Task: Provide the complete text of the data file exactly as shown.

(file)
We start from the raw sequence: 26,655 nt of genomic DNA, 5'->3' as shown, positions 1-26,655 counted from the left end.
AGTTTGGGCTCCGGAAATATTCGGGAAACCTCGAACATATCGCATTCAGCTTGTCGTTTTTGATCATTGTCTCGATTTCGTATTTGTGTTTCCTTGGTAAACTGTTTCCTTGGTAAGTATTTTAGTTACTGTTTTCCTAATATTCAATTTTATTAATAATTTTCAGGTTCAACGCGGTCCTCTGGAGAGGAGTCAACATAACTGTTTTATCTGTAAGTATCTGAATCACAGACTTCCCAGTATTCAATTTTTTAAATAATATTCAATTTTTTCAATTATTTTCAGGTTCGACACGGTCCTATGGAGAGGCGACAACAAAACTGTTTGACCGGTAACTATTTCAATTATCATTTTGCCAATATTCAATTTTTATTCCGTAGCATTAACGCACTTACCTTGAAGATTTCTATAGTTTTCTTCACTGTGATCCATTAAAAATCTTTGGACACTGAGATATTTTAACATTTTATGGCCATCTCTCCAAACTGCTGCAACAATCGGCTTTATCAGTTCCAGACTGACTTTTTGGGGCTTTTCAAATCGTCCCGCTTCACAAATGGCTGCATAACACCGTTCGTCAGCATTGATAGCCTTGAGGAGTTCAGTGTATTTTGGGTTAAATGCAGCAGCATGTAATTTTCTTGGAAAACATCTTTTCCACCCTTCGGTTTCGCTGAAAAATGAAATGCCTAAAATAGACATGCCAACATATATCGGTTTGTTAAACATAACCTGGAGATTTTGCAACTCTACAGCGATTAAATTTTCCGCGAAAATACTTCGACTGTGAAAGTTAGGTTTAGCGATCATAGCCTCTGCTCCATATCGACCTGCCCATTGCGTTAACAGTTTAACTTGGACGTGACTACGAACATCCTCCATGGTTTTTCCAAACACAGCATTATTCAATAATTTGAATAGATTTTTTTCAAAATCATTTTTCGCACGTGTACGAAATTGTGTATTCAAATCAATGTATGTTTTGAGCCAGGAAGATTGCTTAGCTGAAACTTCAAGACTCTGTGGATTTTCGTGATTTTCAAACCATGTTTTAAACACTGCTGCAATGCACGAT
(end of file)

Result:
We start from the raw sequence: 26,655 nt of genomic DNA, 5'->3' as shown, positions 1-26,655 counted from the left end.
AGTTTGGGCTCCGGAAATATTCGGGAAACCTCGAACATATCGCATTCAGCTTGTCGTTTTTGATCATTGTCTCGATTTCGTATTTGTGTTTCCTTGGTAAACTGTTTCCTTGGTAAGTATTTTAGTTACTGTTTTCCTAATATTCAATTTTATTAATAATTTTCAGGTTCAACGCGGTCCTCTGGAGAGGAGTCAACATAACTGTTTTATCTGTAAGTATCTGAATCACAGACTTCCCAGTATTCAATTTTTTAAATAATATTCAATTTTTTCAATTATTTTCAGGTTCGACACGGTCCTATGGAGAGGCGACAACAAAACTGTTTGACCGGTAACTATTTCAATTATCATTTTGCCAATATTCAATTTTTATTCCGTAGCATTAACGCACTTACCTTGAAGATTTCTATAGTTTTCTTCACTGTGATCCATTAAAAATCTTTGGACACTGAGATATTTTAACATTTTATGGCCATCTCTCCAAACTGCTGCAACAATCGGCTTTATCAGTTCCAGACTGACTTTTTGGGGCTTTTCAAATCGTCCCGCTTCACAAATGGCTGCATAACACCGTTCGTCAGCATTGATAGCCTTGAGGAGTTCAGTGTATTTTGGGTTAAATGCAGCAGCATGTAATTTTCTTGGAAAACATCTTTTCCACCCTTCGGTTTCGCTGAAAAATGAAATGCCTAAAATAGACATGCCAACATATATCGGTTTGTTAAACATAACCTGGAGATTTTGCAACTCTACAGCGATTAAATTTTCCGCGAAAATACTTCGACTGTGAAAGTTAGGTTTAGCGATCATAGCCTCTGCTCCATATCGACCTGCCCATTGCGTTAACAGTTTAACTTGGACGTGACTACGAACATCCTCCATGGTTTTTCCAAACACAGCATTATTCAATAATTTGAATAGATTTTTTTCAAAATCATTTTTCGCACGTGTACGAAATTGTGTATTCAAATCAATGTATGTTTTGAGCCAGGAAGATTGCTTAGCTGAAACTTCAAGACTCTGTGGATTTTCGTGATTTTCAAACCATGTTTTAAACACTGCTGCAATGCACGAT